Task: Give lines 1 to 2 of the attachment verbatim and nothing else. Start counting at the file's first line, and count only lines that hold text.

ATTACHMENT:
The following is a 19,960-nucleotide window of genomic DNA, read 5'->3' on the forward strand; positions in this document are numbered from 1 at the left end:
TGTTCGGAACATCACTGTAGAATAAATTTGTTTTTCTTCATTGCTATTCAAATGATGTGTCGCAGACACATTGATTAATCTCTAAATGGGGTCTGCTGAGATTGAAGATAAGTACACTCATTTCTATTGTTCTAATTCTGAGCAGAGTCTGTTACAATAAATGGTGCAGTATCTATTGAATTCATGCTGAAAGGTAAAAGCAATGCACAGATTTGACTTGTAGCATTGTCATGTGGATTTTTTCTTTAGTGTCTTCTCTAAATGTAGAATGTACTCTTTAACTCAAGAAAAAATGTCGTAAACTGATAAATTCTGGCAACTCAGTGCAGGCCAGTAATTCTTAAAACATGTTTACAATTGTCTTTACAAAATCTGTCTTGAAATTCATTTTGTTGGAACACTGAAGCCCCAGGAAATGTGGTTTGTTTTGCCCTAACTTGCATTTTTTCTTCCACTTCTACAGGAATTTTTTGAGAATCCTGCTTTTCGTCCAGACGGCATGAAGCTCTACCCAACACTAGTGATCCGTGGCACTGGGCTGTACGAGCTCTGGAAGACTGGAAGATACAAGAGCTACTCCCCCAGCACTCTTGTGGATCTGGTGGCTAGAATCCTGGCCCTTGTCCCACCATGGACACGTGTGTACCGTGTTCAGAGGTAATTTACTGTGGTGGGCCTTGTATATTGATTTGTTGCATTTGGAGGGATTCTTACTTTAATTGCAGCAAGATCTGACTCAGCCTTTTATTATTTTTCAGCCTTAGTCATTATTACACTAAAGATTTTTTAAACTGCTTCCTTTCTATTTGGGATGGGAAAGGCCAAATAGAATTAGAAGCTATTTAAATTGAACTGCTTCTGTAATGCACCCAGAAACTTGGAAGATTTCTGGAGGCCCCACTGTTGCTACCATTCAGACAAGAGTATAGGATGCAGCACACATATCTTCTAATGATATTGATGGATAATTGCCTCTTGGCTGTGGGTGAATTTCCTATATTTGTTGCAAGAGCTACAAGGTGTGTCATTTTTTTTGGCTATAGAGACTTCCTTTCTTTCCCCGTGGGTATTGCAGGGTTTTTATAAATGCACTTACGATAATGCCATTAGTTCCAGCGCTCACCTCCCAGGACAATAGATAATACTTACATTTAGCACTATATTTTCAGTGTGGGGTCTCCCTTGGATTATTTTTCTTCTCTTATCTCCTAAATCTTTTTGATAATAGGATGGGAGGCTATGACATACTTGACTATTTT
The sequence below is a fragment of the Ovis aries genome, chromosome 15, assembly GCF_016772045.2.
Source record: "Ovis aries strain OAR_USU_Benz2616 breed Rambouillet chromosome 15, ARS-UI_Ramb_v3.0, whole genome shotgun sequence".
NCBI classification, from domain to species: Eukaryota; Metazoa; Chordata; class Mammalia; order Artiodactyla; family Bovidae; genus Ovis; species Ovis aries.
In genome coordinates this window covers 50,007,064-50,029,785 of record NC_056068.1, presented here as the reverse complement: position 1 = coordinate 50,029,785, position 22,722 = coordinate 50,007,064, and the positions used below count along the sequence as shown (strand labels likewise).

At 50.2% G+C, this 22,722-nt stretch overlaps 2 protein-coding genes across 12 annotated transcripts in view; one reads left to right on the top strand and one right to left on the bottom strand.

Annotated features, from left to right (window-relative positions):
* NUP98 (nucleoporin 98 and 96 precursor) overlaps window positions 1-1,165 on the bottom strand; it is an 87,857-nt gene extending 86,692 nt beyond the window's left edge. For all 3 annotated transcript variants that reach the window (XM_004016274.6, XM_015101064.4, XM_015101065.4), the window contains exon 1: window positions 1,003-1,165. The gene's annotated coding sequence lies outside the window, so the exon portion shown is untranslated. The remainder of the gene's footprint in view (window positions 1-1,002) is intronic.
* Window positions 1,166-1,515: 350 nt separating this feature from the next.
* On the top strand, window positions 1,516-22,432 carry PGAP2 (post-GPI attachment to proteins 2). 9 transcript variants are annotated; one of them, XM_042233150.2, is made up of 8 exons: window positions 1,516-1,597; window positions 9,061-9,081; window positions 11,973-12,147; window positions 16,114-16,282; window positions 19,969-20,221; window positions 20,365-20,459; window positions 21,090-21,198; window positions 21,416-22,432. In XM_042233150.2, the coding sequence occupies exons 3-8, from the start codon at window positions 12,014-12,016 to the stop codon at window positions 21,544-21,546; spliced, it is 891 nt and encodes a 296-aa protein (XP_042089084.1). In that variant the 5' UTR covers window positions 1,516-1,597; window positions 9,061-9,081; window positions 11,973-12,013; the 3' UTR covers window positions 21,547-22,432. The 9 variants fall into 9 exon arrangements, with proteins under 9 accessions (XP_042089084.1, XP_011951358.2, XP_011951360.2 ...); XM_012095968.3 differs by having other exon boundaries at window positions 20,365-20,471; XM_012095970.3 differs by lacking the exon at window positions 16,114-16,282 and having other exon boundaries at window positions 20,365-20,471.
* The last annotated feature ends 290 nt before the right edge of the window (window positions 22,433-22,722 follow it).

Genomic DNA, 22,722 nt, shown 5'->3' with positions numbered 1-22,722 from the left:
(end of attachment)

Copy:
The following is a 19,960-nucleotide window of genomic DNA, read 5'->3' on the forward strand; positions in this document are numbered from 1 at the left end:
TGTTCGGAACATCACTGTAGAATAAATTTGTTTTTCTTCATTGCTATTCAAATGATGTGTCGCAGACACATTGATTAATCTCTAAATGGGGTCTGCTGAGATTGAAGATAAGTACACTCATTTCTATTGTTCTAATTCTGAGCAGAGTCTGTTACAATAAATGGTGCAGTATCTATTGAATTCATGCTGAAAGGTAAAAGCAATGCACAGATTTGACTTGTAGCATTGTCATGTGGATTTTTTCTTTAGTGTCTTCTCTAAATGTAGAATGTACTCTTTAACTCAAGAAAAAATGTCGTAAACTGATAAATTCTGGCAACTCAGTGCAGGCCAGTAATTCTTAAAACATGTTTACAATTGTCTTTACAAAATCTGTCTTGAAATTCATTTTGTTGGAACACTGAAGCCCCAGGAAATGTGGTTTGTTTTGCCCTAACTTGCATTTTTTCTTCCACTTCTACAGGAATTTTTTGAGAATCCTGCTTTTCGTCCAGACGGCATGAAGCTCTACCCAACACTAGTGATCCGTGGCACTGGGCTGTACGAGCTCTGGAAGACTGGAAGATACAAGAGCTACTCCCCCAGCACTCTTGTGGATCTGGTGGCTAGAATCCTGGCCCTTGTCCCACCATGGACACGTGTGTACCGTGTTCAGAGGTAATTTACTGTGGTGGGCCTTGTATATTGATTTGTTGCATTTGGAGGGATTCTTACTTTAATTGCAGCAAGATCTGACTCAGCCTTTTATTATTTTTCAGCCTTAGTCATTATTACACTAAAGATTTTTTAAACTGCTTCCTTTCTATTTGGGATGGGAAAGGCCAAATAGAATTAGAAGCTATTTAAATTGAACTGCTTCTGTAATGCACCCAGAAACTTGGAAGATTTCTGGAGGCCCCACTGTTGCTACCATTCAGACAAGAGTATAGGATGCAGCACACATATCTTCTAATGATATTGATGGATAATTGCCTCTTGGCTGTGGGTGAATTTCCTATATTTGTTGCAAGAGCTACAAGGTGTGTCATTTTTTTTGGCTATAGAGACTTCCTTTCTTTCCCCGTGGGTATTGCAGGGTTTTTATAAATGCACTTACGATAATGCCATTAGTTCCAGCGCTCACCTCCCAGGACAATAGATAATACTTACATTTAGCACTATATTTTCAGTGTGGGGTCTCCCTTGGATTATTTTTCTTCTCTTATCTCCTAAATCTTTTTGATAATAGGATGGGAGGCTATGACATACTTGACTATTTT